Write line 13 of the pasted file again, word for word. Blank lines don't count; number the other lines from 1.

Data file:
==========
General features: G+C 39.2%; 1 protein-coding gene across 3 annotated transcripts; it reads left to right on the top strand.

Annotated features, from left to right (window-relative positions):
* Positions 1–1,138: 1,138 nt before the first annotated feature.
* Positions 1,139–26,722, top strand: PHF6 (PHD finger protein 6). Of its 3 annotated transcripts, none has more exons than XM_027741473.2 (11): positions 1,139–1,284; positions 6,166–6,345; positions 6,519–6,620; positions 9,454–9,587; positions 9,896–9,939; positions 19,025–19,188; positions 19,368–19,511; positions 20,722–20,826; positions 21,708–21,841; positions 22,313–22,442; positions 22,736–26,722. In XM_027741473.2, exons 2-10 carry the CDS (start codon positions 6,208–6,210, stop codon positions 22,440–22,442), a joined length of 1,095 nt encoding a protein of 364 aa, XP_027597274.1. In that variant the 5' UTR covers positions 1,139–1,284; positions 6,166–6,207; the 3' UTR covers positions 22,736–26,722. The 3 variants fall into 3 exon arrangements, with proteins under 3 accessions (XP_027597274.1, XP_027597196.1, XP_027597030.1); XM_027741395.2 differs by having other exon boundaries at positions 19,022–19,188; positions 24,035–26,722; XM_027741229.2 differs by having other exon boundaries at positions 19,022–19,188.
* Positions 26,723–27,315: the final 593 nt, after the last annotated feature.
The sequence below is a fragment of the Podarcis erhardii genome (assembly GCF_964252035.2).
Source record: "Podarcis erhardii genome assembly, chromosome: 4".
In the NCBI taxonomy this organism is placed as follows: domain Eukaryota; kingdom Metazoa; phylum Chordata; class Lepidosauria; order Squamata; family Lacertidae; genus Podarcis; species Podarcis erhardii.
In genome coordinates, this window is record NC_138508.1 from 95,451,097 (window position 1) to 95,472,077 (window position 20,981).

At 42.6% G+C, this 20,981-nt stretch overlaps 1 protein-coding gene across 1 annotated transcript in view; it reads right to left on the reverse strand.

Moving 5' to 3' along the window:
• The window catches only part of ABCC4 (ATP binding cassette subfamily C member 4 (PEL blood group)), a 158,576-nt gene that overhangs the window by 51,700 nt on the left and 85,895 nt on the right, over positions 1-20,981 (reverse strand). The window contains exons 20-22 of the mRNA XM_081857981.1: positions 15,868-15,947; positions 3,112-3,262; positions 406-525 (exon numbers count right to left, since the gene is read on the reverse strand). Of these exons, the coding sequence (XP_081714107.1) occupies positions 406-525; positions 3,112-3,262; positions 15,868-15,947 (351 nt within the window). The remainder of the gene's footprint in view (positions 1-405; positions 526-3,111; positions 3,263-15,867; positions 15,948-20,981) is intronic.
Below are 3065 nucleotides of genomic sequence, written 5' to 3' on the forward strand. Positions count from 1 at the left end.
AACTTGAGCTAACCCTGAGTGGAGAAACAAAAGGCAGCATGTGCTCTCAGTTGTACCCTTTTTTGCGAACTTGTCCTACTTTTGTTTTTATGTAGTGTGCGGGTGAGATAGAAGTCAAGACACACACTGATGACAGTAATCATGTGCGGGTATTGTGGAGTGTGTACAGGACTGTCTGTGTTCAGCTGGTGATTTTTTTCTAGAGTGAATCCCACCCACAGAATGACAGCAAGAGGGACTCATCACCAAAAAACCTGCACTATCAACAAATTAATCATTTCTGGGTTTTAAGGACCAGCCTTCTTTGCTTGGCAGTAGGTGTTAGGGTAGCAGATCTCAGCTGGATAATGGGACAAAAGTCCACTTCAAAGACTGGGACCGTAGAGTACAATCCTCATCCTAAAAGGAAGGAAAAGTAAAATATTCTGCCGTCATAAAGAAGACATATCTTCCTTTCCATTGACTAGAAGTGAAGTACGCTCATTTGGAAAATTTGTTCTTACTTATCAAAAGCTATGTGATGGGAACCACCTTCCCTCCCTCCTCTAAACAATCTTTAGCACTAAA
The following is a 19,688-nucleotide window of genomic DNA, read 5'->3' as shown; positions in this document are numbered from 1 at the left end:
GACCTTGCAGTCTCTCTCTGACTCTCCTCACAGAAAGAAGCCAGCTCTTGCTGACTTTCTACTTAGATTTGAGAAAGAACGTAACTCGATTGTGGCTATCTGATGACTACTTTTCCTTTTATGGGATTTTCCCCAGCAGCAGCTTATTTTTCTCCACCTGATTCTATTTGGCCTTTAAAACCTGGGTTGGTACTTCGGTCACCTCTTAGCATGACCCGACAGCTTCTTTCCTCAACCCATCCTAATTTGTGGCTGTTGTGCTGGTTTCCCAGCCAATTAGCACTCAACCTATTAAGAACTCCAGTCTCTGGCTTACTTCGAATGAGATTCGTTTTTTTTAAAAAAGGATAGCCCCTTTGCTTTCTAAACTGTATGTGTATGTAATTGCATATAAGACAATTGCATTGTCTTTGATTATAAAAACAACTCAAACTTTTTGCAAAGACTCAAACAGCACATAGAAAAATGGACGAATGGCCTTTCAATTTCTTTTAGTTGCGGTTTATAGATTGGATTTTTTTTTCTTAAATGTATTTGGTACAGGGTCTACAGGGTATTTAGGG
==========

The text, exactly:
Below are 3065 nucleotides of genomic sequence, written 5' to 3' on the forward strand. Positions count from 1 at the left end.